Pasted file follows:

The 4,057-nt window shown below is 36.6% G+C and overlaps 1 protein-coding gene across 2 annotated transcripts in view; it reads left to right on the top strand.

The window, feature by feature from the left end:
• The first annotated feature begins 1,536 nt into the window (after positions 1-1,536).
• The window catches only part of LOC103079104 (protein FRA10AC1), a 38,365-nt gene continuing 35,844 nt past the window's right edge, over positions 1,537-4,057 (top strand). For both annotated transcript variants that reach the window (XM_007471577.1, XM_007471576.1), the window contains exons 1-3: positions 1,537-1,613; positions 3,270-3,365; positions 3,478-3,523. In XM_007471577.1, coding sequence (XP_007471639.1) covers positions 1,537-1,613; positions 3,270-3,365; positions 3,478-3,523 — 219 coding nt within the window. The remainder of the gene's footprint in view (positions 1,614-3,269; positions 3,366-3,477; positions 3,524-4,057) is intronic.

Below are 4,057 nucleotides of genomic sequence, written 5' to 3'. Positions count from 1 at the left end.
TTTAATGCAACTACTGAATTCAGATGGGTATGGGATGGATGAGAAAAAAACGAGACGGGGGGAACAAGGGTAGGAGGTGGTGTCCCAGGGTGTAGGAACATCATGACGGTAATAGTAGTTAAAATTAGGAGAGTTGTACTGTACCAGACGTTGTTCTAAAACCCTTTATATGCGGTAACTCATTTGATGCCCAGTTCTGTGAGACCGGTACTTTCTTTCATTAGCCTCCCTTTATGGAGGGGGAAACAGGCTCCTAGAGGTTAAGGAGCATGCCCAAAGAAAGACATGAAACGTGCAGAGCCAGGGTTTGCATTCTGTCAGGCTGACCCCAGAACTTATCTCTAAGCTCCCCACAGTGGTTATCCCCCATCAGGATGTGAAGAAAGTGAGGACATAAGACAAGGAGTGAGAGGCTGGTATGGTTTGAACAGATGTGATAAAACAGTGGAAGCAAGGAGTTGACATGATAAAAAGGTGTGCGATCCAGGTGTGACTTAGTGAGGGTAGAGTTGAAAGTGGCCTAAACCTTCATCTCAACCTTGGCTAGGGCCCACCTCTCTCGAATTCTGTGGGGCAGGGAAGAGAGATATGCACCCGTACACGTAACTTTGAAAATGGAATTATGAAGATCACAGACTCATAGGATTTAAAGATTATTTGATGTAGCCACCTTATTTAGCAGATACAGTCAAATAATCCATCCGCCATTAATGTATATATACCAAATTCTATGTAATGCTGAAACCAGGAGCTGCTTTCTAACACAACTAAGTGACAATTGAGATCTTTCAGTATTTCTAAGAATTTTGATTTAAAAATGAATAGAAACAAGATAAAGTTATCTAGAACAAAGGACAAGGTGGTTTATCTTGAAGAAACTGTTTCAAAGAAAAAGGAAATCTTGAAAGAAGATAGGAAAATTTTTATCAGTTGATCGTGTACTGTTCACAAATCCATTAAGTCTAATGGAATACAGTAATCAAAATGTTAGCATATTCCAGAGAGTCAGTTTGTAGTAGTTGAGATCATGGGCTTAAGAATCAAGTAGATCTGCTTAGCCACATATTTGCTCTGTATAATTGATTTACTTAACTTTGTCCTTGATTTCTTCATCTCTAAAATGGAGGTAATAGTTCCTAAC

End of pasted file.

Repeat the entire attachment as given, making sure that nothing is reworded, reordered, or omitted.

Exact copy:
The 4,057-nt window shown below is 36.6% G+C and overlaps 1 protein-coding gene across 2 annotated transcripts in view; it reads left to right on the top strand.

The window, feature by feature from the left end:
• The first annotated feature begins 1,536 nt into the window (after positions 1-1,536).
• The window catches only part of LOC103079104 (protein FRA10AC1), a 38,365-nt gene continuing 35,844 nt past the window's right edge, over positions 1,537-4,057 (top strand). For both annotated transcript variants that reach the window (XM_007471577.1, XM_007471576.1), the window contains exons 1-3: positions 1,537-1,613; positions 3,270-3,365; positions 3,478-3,523. In XM_007471577.1, coding sequence (XP_007471639.1) covers positions 1,537-1,613; positions 3,270-3,365; positions 3,478-3,523 — 219 coding nt within the window. The remainder of the gene's footprint in view (positions 1,614-3,269; positions 3,366-3,477; positions 3,524-4,057) is intronic.

Below are 4,057 nucleotides of genomic sequence, written 5' to 3'. Positions count from 1 at the left end.
TTTAATGCAACTACTGAATTCAGATGGGTATGGGATGGATGAGAAAAAAACGAGACGGGGGGAACAAGGGTAGGAGGTGGTGTCCCAGGGTGTAGGAACATCATGACGGTAATAGTAGTTAAAATTAGGAGAGTTGTACTGTACCAGACGTTGTTCTAAAACCCTTTATATGCGGTAACTCATTTGATGCCCAGTTCTGTGAGACCGGTACTTTCTTTCATTAGCCTCCCTTTATGGAGGGGGAAACAGGCTCCTAGAGGTTAAGGAGCATGCCCAAAGAAAGACATGAAACGTGCAGAGCCAGGGTTTGCATTCTGTCAGGCTGACCCCAGAACTTATCTCTAAGCTCCCCACAGTGGTTATCCCCCATCAGGATGTGAAGAAAGTGAGGACATAAGACAAGGAGTGAGAGGCTGGTATGGTTTGAACAGATGTGATAAAACAGTGGAAGCAAGGAGTTGACATGATAAAAAGGTGTGCGATCCAGGTGTGACTTAGTGAGGGTAGAGTTGAAAGTGGCCTAAACCTTCATCTCAACCTTGGCTAGGGCCCACCTCTCTCGAATTCTGTGGGGCAGGGAAGAGAGATATGCACCCGTACACGTAACTTTGAAAATGGAATTATGAAGATCACAGACTCATAGGATTTAAAGATTATTTGATGTAGCCACCTTATTTAGCAGATACAGTCAAATAATCCATCCGCCATTAATGTATATATACCAAATTCTATGTAATGCTGAAACCAGGAGCTGCTTTCTAACACAACTAAGTGACAATTGAGATCTTTCAGTATTTCTAAGAATTTTGATTTAAAAATGAATAGAAACAAGATAAAGTTATCTAGAACAAAGGACAAGGTGGTTTATCTTGAAGAAACTGTTTCAAAGAAAAAGGAAATCTTGAAAGAAGATAGGAAAATTTTTATCAGTTGATCGTGTACTGTTCACAAATCCATTAAGTCTAATGGAATACAGTAATCAAAATGTTAGCATATTCCAGAGAGTCAGTTTGTAGTAGTTGAGATCATGGGCTTAAGAATCAAGTAGATCTGCTTAGCCACATATTTGCTCTGTATAATTGATTTACTTAACTTTGTCCTTGATTTCTTCATCTCTAAAATGGAGGTAATAGTTCCTAAC